Brown said an ongoing study will determine whether African-American, Latino and Asian companies are getting their fair share of the city’s contracts. That study is expected to be completed next year.
“There is not one shred of evidence” proving black companies have been shut out of City Hall, Brown said. “It’s preposterous.”
Joseph Debro of the National Association of Minority Contractors and a frequent critic of the mayor, said he signed the letter because he was tired of Brown escaping criticism.
“I don’t understand why no one calls him on the rampant cronyism and corruption of his administration,” Debro said, criticizing Bay Area media outlets for not being more aggressive in covering the mayor.
The letter’s harshest criticism is directed at Brown’s handling of the months-long dispute over $575,000 in federal job training funds. It blasts Brown for backing a proposal from Council President Ignacio De La Fuente to take the funds from the $3.2 million allocated to the Oakland Private Industry Council and use it for programs focused on ex-offenders.
Originally, De La Fuente (Glenview-Fruitvale) tried to give the $575,000 directly to two of the most prominent houses of worship in East Oakland — Acts Full Gospel Church and Allen Temple Baptist Church. His effort was thwarted after City Attorney John Russo ruled federal funds could only be allocated after a competitive bid process, and with the concurrence of the city’s Workforce Investment Board, the council and the mayor.
The letter calls Brown’s support of De La Fuente’s action “highly troubling” for someone who wants to be California’s next attorney general and denounces the mayor for disrespecting the black leadership of the Workforce Investment Board.
Although De La Fuente said his aim is to spread the city’s scarce job training resources to all areas of the city, his critics have accused him of violating federal law in an effort to boost his bid to become Oakland’s next mayor, and in the process, pitting the black community against itself.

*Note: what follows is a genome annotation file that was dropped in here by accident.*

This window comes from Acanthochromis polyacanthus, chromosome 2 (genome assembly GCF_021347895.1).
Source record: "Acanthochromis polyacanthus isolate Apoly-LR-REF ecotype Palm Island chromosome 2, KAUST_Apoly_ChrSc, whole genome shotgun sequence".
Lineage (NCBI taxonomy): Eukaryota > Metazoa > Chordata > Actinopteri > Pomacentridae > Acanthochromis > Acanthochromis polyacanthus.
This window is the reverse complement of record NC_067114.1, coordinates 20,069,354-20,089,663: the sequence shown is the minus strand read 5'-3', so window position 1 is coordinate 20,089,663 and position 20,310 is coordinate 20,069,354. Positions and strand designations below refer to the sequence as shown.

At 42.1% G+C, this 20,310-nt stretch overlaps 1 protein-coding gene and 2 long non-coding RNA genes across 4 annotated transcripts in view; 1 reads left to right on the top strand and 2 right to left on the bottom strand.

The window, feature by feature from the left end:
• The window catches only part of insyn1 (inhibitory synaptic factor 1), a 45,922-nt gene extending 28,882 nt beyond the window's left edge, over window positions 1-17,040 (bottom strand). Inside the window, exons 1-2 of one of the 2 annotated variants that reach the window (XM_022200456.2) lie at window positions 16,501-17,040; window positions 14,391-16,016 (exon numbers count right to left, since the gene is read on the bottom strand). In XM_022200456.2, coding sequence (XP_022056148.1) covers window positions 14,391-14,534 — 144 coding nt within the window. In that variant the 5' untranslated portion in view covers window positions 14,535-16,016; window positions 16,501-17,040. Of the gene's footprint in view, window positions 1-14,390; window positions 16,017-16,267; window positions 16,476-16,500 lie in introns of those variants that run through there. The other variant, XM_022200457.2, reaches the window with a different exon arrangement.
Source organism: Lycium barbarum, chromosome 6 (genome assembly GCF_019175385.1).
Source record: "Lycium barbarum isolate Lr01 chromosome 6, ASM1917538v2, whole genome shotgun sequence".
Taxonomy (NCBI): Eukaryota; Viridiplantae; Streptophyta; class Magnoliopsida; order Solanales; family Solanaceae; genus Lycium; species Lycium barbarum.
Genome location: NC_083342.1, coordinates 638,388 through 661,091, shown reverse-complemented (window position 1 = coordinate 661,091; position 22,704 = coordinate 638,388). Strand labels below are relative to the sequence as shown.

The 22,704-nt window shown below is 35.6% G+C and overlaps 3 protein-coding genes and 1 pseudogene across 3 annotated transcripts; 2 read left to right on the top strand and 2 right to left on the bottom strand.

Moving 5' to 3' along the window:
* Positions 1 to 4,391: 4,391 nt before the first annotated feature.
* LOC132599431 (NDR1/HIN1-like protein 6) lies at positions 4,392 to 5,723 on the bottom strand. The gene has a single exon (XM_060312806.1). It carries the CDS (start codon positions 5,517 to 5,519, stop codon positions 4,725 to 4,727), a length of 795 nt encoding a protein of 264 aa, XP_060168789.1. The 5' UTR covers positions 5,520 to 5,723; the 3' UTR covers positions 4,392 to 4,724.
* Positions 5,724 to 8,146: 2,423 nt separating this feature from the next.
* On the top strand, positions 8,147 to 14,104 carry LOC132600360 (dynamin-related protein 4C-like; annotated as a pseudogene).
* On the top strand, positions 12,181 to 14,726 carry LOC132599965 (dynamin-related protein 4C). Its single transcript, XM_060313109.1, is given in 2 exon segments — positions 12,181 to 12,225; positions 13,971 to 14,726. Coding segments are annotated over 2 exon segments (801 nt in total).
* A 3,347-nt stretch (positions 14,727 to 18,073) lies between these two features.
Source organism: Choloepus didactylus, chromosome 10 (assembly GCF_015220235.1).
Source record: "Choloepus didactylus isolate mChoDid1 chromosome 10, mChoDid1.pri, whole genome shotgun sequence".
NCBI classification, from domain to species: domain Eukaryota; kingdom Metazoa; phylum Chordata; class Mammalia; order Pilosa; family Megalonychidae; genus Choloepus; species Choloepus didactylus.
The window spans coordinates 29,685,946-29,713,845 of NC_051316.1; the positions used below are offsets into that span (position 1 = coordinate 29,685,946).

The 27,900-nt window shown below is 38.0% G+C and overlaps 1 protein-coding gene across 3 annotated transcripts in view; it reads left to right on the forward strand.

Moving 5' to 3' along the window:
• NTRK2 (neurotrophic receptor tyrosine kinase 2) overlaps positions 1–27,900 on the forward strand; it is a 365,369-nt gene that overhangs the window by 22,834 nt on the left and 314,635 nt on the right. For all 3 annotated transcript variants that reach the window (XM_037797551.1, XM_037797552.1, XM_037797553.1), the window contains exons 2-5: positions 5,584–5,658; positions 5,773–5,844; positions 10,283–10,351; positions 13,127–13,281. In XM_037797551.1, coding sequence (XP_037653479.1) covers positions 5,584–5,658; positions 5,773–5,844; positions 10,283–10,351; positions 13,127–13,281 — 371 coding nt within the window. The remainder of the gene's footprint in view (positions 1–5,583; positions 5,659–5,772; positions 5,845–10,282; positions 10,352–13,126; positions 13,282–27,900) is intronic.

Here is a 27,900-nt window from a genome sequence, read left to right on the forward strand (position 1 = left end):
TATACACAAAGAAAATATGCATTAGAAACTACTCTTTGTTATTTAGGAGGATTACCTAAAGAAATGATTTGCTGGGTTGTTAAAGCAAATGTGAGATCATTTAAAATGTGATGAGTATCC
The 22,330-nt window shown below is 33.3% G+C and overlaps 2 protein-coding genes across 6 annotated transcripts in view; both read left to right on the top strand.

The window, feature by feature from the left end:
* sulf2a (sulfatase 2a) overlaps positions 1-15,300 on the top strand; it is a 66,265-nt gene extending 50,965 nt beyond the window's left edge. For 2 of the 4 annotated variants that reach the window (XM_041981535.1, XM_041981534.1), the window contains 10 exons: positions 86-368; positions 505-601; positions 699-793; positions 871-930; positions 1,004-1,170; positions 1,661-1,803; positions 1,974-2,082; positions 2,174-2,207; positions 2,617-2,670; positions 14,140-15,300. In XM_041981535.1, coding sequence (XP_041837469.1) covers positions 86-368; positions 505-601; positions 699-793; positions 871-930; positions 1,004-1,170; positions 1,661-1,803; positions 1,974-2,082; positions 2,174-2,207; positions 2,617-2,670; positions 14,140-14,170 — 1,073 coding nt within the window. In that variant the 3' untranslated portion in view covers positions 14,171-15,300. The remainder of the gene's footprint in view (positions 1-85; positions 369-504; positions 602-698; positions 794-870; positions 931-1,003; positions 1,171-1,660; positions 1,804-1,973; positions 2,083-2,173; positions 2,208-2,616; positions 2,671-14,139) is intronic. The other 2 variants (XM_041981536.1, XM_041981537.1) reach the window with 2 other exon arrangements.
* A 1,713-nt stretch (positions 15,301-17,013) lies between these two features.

Brown said he understood some of the group’s concerns and had been working as a “peacemaker” to diffuse conflict.
“Whenever you hand out a government contract, people fight hard to get it and keep it,” Brown said.
Brown said he expects a compromise will be reached in the next several weeks to end the stalemate about the job training funds.
The deal is likely to include a provision to give $300,000 to Acts Full Gospel Church for its Men of Valor program. Earlier this month, Allen Temple Baptist Church received a $660,000 grant from the U.S. Department of Labor, and withdrew its informal request for federal job training funds from the city.
Although the job training funding dispute is on its face a quarrel about a relatively small amount of money, it has crystallized the frustration felt by many in the African-American community during Brown’s seven years as mayor.
“It was the tipping point,” Hodge said. “These are hard, intractable issues and you want your city’s mayor to lead.”
As the dispute about job training funds heated up this fall, many of those outraged by De La Fuente and Brown’s actions began a campaign to urge former Congressman Ron Dellums to run for mayor. They succeeded.
Many of Dellums’ backers — who are quick to note he has broad support throughout Oakland — say they believe he will be a progressive mayor and more inclusive than Brown.
“There have been too many backroom deals, too much cronyism, too many insider deals,” said Hodge, who dropped out of the mayoral race after Dellums announced his candidacy.